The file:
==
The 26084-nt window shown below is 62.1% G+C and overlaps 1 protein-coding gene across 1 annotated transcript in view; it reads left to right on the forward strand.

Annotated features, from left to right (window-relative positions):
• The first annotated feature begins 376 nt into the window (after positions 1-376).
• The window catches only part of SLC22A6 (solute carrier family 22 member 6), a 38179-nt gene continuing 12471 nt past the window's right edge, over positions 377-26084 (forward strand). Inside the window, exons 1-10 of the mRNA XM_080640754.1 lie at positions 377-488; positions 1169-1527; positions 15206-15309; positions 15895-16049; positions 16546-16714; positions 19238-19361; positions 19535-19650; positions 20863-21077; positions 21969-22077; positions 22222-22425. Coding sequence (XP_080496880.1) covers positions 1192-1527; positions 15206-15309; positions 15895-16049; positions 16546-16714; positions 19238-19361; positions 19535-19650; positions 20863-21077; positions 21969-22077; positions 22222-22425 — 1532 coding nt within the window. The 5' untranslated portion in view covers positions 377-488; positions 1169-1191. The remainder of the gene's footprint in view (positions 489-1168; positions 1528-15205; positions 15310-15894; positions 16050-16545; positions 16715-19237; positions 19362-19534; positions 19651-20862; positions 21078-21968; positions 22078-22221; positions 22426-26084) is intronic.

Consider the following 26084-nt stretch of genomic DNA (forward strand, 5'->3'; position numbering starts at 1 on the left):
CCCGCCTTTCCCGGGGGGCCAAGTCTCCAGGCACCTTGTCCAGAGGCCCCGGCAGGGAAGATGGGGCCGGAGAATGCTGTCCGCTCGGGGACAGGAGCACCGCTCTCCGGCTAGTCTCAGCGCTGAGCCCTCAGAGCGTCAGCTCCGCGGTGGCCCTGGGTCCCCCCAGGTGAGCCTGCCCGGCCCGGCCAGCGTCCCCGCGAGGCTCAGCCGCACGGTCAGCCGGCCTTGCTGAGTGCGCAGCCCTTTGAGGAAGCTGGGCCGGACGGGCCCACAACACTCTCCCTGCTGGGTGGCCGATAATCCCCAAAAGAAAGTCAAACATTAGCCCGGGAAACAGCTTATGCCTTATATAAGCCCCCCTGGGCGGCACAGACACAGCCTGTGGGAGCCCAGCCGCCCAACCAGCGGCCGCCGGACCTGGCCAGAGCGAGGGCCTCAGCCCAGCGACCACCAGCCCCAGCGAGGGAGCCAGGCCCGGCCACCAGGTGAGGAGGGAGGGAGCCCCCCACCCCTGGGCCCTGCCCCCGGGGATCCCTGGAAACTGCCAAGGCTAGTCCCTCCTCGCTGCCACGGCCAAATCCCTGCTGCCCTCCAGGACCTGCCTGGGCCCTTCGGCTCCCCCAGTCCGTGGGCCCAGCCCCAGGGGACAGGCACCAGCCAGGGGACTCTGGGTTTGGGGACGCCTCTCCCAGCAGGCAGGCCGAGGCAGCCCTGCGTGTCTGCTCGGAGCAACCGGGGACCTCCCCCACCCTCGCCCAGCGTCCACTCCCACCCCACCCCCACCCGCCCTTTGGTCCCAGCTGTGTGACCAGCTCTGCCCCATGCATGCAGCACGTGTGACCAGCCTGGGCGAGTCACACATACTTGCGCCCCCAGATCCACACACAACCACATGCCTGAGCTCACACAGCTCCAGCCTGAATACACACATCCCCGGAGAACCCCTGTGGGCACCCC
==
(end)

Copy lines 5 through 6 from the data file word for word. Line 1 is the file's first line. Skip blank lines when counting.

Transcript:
Consider the following 26084-nt stretch of genomic DNA (forward strand, 5'->3'; position numbering starts at 1 on the left):
CCCGCCTTTCCCGGGGGGCCAAGTCTCCAGGCACCTTGTCCAGAGGCCCCGGCAGGGAAGATGGGGCCGGAGAATGCTGTCCGCTCGGGGACAGGAGCACCGCTCTCCGGCTAGTCTCAGCGCTGAGCCCTCAGAGCGTCAGCTCCGCGGTGGCCCTGGGTCCCCCCAGGTGAGCCTGCCCGGCCCGGCCAGCGTCCCCGCGAGGCTCAGCCGCACGGTCAGCCGGCCTTGCTGAGTGCGCAGCCCTTTGAGGAAGCTGGGCCGGACGGGCCCACAACACTCTCCCTGCTGGGTGGCCGATAATCCCCAAAAGAAAGTCAAACATTAGCCCGGGAAACAGCTTATGCCTTATATAAGCCCCCCTGGGCGGCACAGACACAGCCTGTGGGAGCCCAGCCGCCCAACCAGCGGCCGCCGGACCTGGCCAGAGCGAGGGCCTCAGCCCAGCGACCACCAGCCCCAGCGAGGGAGCCAGGCCCGGCCACCAGGTGAGGAGGGAGGGAGCCCCCCACCCCTGGGCCCTGCCCCCGGGGATCCCTGGAAACTGCCAAGGCTAGTCCCTCCTCGCTGCCACGGCCAAATCCCTGCTGCCCTCCAGGACCTGCCTGGGCCCTTCGGCTCCCCCAGTCCGTGGGCCCAGCCCCAGGGGACAGGCACCAGCCAGGGGACTCTGGGTTTGGGGACGCCTCTCCCAGCAGGCAGGCCGAGGCAGCCCTGCGTGTCTGCTCGGAGCAACCGGGGACCTCCCCCACCCTCGCCCAGCGTCCACTCCCACCCCACCCCCACCCGCCCTTTGGTCCCAGCTGTGTGACCAGCTCTGCCCCATGCATGCAGCACGTGTGACCAGCCTGGGCGAGTCACACATACTTGCGCCCCCAGATCCACACACAACCACATGCCTGAGCTCACACAGCTCCAGCCTGAATACACACATCCCCGGAGAACCCCTGTGGGCACCCC